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I’ve been wondering, would there be any huge issues with using both normalize.css and some sort of CSS reset? I’ve been digging around and all the articles I’ve come across only talk abut them in an either-or fashion, but nothing about combining the two.

I admittedly have little experience with normalizing CSS but to me it would seem ideal to use normalize.css to start with near-ideal cross-browser consistency, then add your CSS reset of choice.

Would there be anything wrong with this approach?

Thanks.

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up vote 2 down vote accepted

I wouldn't say it's "wrong" loading normalize.css and then loading a reset.css. It just isn't very efficient or helpful. What's going to happen is the browser is going to load all the styles from normalize.css and then remove all the styles from normalize.css after loading the reset.css. So the reset in other words is just going to "remove" any styles that normalize and browser had in the first place. So at that point it would be better to just use the reset.css and not use normalize.css. That is one less file for the user to download and will make inspecting the site using developer tools less confusing.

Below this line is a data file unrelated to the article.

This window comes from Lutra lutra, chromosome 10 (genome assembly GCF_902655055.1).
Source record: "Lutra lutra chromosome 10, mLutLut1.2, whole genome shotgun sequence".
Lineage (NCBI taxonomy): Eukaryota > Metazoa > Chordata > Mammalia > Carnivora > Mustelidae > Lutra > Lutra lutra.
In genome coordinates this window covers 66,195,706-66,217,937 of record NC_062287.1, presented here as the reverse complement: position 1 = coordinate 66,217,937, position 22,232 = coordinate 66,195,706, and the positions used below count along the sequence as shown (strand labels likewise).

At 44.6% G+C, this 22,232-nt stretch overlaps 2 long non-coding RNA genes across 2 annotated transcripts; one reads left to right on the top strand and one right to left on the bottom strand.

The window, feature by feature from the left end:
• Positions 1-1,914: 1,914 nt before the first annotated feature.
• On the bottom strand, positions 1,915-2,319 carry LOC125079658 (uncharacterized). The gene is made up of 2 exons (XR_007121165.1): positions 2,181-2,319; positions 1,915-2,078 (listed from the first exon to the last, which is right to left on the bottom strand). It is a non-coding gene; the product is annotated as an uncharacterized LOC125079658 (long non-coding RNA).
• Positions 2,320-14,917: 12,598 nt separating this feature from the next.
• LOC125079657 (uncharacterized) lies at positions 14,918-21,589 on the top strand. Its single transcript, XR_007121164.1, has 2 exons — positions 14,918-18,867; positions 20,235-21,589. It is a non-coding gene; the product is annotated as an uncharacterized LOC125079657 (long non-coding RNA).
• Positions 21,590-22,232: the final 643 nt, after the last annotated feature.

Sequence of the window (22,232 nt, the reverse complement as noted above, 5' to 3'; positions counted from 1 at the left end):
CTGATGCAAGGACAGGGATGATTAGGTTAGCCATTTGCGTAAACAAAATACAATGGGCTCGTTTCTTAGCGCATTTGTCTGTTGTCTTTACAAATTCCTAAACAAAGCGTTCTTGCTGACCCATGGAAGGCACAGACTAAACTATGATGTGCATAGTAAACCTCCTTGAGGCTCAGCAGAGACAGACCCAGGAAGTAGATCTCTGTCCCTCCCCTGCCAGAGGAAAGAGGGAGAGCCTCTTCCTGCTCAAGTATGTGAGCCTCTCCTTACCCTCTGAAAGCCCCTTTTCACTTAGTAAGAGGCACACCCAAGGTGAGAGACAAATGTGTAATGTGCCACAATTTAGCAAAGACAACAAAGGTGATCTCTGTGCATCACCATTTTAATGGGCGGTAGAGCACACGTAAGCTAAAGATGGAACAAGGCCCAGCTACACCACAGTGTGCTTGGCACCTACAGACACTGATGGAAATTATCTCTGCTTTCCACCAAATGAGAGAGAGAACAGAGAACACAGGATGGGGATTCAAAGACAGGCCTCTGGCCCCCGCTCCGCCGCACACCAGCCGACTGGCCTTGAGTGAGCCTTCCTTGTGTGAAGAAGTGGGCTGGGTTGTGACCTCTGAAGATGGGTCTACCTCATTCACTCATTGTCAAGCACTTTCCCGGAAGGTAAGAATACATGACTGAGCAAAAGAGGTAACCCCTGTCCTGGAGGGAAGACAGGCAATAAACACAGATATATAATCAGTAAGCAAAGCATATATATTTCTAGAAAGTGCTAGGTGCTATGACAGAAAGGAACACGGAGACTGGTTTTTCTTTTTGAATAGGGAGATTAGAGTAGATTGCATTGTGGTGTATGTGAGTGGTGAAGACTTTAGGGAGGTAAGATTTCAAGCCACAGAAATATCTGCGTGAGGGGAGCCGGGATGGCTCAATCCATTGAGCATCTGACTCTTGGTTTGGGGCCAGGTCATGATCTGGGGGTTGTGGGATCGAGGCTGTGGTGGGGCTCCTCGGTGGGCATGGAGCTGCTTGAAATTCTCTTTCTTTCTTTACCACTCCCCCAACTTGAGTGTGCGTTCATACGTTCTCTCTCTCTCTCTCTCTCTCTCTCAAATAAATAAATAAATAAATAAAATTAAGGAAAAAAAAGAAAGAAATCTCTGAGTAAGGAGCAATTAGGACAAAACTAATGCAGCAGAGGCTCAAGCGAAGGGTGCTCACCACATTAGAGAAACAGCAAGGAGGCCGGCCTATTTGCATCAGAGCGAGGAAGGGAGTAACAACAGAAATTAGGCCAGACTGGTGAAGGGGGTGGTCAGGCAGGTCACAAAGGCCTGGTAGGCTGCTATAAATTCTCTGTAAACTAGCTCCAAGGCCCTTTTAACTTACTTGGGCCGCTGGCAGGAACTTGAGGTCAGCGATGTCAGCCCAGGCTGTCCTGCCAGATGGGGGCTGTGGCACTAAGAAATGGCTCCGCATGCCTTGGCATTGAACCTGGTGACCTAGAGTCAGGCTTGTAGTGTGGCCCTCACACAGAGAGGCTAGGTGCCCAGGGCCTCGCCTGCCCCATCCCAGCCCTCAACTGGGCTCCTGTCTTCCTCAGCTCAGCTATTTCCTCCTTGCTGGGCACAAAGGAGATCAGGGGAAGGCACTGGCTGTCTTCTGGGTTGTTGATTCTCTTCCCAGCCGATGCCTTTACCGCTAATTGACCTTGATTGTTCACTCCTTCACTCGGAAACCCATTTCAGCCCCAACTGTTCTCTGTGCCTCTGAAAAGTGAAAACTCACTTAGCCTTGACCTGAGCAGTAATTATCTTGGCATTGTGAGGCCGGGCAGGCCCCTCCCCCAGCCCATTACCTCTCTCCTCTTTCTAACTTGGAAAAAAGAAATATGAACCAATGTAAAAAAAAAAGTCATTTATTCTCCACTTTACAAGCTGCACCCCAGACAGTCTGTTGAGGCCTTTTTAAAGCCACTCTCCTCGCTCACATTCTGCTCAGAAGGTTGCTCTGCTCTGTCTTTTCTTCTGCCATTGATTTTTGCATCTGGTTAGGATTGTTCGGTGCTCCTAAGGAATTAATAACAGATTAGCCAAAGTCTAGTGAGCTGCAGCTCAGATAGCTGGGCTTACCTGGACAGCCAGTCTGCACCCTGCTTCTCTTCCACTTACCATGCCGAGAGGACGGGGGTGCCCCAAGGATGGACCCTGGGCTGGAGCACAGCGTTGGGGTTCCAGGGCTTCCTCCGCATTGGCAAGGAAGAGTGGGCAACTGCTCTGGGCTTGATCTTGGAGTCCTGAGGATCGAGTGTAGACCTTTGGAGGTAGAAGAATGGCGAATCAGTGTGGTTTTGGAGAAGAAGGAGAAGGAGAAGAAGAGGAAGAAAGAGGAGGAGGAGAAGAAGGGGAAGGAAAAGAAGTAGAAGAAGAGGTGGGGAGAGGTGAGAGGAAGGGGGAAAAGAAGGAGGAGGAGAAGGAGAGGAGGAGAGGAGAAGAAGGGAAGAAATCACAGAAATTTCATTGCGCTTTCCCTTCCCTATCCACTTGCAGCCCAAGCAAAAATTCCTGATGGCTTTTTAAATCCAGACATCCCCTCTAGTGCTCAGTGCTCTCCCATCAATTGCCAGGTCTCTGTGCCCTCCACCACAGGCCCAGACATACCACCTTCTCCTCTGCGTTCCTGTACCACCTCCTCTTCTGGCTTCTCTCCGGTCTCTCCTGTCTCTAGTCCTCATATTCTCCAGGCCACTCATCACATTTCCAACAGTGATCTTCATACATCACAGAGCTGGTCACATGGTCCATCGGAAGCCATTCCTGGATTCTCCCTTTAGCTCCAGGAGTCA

The reset brings everything to 0 and then you must build up every single style.

Normalize.css instead makes the default styles that come with web browsers look the same. The reasoning behind that is the browser default styles typically are helpful and as you are working you can be rest assured that if you forget to set a size for the <h1> for example the <h1> will inherit the default style and render larger than other headings.

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Excellent explanation and concise differentiation. Thank you very much! :) – StephenESC Sep 17 '13 at 3:19

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